Alliance Releases New Federal Policy Agenda and Toolkit

The Alliance is pleased to publicly share its new Public Policy Toolkit. The toolkit provides helpful information on everything from planning an event with a legislator to engaging media around advocacy work. It is comprised of multiple short, informative guides that can easily help you find the information you need. Additionally, the Alliance has been conducting numerous webinars and in-person information gathering sessions, as well as engaging with members to update our Alliance policy agenda. At the Senior Leadership Conference, the Alliance policy staff officially released our updated 2019-2020 federal public policy agenda. We encourage you to review it and look forward to your feedback.

Introduction of the SAFE Act of 2019 in House and Senate

The Security and Financial Empowerment (SAFE) Act of 2019 was introduced in late February by Senator Patty Murray (D-Wash.) in the Senate and Representative Lucille Roybal-Allard (D-Calif.) in the House of Representatives. This legislation aims to address economic barriers that prevent domestic violence victims from taking steps to keep themselves and their families safe. The SAFE Act builds on past legislation like the Violence Against Women Act (VAWA), the Family and Medical Leave Act (FMLA), and the Affordable Care Act (ACA) by allowing survivors of domestic violence, dating violence, sexual assault, and stalking to take time off without penalty in order to make court appearances and seek legal assistance.The SAFE Act supports survivors of domestic violence by giving them the tools and opportunities to securely make the choice to seek help or leave an abusive situation.  The bill is now pending before the Senate HELP Committee and the House Education and Labor Committee. The SAFE Act would:

  • Expand the National Resource Center Grant program under VAWA to include survivor services organizations.
  • Allow a survivor to take up to 30 days off work to receive medical attention, seek legal assistance, attend court proceedings and get help with safety planning.
  • Protect employees from being fired because they were harassed by their abuser, obtained protective orders, participated in the criminal or civil justice process, or sought modifications at work to increase workplace safety in response to domestic or sexual violence.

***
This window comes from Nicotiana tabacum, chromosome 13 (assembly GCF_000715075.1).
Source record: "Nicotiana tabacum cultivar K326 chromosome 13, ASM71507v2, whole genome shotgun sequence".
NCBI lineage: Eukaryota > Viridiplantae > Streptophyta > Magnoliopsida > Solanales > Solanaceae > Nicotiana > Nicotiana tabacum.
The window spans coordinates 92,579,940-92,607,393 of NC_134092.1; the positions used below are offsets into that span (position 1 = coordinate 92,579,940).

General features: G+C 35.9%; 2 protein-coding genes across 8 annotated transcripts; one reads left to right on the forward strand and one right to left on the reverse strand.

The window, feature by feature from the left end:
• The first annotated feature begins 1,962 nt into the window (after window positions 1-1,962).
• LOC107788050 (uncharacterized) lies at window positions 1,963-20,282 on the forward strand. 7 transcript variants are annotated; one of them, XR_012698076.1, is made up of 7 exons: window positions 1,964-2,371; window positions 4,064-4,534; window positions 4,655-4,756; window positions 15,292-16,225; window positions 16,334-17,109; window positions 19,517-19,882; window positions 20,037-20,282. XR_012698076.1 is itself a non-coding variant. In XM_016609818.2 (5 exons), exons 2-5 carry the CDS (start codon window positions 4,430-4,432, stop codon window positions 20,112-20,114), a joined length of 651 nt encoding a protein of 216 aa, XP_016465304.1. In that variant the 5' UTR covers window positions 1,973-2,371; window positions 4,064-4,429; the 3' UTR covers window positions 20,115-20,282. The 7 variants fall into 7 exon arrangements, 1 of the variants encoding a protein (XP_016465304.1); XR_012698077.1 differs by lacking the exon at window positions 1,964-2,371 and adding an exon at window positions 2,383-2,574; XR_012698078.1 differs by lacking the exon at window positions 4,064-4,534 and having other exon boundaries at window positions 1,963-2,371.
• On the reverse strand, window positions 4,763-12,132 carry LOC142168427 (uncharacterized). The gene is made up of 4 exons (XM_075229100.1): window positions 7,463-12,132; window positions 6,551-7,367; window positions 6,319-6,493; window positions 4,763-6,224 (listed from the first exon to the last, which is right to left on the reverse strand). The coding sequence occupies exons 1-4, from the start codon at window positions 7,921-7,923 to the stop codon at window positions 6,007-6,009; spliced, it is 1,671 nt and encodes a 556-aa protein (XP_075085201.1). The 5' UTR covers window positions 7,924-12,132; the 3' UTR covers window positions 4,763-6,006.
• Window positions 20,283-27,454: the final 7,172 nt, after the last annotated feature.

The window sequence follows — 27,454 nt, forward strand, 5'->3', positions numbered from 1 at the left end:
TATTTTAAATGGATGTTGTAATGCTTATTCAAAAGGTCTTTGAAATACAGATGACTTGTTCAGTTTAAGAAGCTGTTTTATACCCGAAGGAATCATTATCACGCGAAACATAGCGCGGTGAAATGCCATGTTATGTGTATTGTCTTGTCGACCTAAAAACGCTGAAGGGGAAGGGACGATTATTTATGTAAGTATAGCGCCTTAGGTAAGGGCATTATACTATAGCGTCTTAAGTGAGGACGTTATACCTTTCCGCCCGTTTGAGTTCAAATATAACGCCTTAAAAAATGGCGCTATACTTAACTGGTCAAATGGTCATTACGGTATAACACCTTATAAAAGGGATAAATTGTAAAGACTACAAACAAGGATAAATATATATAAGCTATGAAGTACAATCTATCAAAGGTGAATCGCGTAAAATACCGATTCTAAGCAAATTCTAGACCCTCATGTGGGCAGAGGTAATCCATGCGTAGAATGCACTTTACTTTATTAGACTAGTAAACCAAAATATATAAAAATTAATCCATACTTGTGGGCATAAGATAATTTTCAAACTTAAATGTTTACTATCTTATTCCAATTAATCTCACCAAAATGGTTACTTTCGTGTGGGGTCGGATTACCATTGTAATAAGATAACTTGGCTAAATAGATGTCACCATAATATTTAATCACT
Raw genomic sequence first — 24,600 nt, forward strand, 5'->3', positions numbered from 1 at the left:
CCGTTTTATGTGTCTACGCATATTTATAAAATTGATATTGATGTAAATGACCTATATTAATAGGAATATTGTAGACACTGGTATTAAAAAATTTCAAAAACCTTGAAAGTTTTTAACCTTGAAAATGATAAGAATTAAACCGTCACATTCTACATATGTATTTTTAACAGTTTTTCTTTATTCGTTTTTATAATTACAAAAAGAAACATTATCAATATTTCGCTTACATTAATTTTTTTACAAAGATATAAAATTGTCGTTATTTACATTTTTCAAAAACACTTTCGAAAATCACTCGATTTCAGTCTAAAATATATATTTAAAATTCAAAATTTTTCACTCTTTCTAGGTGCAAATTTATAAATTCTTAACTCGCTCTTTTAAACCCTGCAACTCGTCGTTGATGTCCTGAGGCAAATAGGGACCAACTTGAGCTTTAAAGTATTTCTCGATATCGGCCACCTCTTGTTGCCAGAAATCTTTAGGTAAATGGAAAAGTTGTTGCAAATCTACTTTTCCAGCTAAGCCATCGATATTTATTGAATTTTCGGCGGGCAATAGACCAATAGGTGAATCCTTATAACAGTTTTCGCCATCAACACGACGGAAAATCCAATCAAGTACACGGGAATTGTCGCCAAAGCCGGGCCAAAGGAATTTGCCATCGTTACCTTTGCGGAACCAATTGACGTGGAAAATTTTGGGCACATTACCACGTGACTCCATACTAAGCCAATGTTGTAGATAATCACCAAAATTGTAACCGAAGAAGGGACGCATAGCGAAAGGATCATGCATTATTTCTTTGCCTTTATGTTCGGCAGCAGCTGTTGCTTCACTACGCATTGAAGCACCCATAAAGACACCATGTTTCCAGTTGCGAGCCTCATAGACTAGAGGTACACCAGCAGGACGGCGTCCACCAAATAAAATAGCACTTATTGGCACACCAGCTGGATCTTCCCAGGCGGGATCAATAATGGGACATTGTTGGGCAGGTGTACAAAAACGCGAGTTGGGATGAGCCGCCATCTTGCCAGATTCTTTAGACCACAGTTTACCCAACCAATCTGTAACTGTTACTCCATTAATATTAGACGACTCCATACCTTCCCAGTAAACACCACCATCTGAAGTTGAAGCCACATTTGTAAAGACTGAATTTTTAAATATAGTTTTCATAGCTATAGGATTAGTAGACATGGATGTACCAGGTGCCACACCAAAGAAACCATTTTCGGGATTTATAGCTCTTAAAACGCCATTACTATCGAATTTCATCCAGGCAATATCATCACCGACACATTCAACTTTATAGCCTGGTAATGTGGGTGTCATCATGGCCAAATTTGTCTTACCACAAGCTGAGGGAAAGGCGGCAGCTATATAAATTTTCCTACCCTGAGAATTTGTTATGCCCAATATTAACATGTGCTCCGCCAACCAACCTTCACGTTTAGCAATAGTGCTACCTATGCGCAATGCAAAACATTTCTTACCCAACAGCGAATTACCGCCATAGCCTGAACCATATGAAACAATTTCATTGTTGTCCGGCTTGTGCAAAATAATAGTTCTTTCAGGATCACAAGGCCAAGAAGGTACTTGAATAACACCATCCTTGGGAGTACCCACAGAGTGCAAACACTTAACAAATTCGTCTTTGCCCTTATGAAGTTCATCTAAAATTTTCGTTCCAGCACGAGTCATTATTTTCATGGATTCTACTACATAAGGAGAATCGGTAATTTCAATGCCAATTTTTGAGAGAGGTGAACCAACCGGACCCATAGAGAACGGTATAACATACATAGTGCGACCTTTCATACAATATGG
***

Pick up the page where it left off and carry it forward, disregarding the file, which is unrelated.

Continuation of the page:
• Require employers to make reasonable safety precautions or job-related modifications if requested unless doing so would impose an undue burden.  
  • Ensure that survivors of domestic violence, dating violence, sexual assault, or stalking who have been separated from their employment as a result of such violence, are eligible for unemployment insurance. 

Introduction of the American Family Act of 2019 in Senate

Earlier this week, Senators Bennet (D-Colo.) and Brown (D-Ohio) and Representatives DeLauro (D-Conn.) and DelBene (D-Wash.) introduced the “American Family Act of 2019.”  The act would create a child allowance, significantly extending the current child tax credit to reach the families who need it most. The bill would increase the benefit substantially, make it fully refundable, establish a young child tax credit, authorize advance payments monthly, and adjust the benefit for inflation. This bill is now pending before the Senate Finance Committee.

Last week, the National Academies of Sciences released their landmark study A Roadmap to Reducing Child Poverty. This study put out several policy recommendations aimed at significantly cutting childhood poverty rates in the U.S. One of the study’s conclusions stated that a child allowance policy of $3,000 per child per year would produce the largest child poverty reduction and would also address the goal of reducing deep child poverty.

Source: Children’s Budget Coalition

Opioid-Related Deaths Continue Rising Despite Medicaid Treatment 

In 2017 the federal government expanded Medicaid spending on opioid treatment from $190 million to $887 million. Drug overdose deaths involving any opioids—prescription opioids (and methadone), heroin, and other synthetic narcotics (mainly fentanyl)—rose from 8,048 in 1999 to 47,600 in 2017, according to the Centers for Disease Control and Prevention (CDC). In many states, Medicaid has coverage limitations that fail to provide an adequate time-duration of treatment and services.  A health policy researcher from the Urban Institute gave the following statement: “We need to develop systems that will keep people in care, which means addressing a broader system of supports that pertain to housing, employment, and other things that keep people in treatment.” 

Vaccines Save Lives: What Is Driving Preventable Disease Outbreaks?

The Senate Committee on HELP met Tuesday morning to discuss recent outbreaks of preventable diseases such as polio and measles in communities where vaccination rates are low. Chairman Alexander discussed the safety of vaccines and said not vaccinating is causing a public health crisis. The Chairman encouraged parents to seek out reliable research and information about vaccinations rather than being misled by unreliable sources. Several doctors and health professionals spoke at the hearing and brought to light the current and future dangers our nation is facing by not properly vaccinating.

House Hearing on Gun Violence as a Public Health Emergency 

The House Committee on Appropriations held its first hearing on gun violence in more than 20 years. The hearing is the beginning of discussions on federal funding for gun violence prevention research as Congress enters the fiscal year 2020 budget process. Chairwoman Lowey (D-N.Y.) said that Congress needs to provide funding so that the CDC can begin research on understanding the causes, impacts, and scopes of gun violence.

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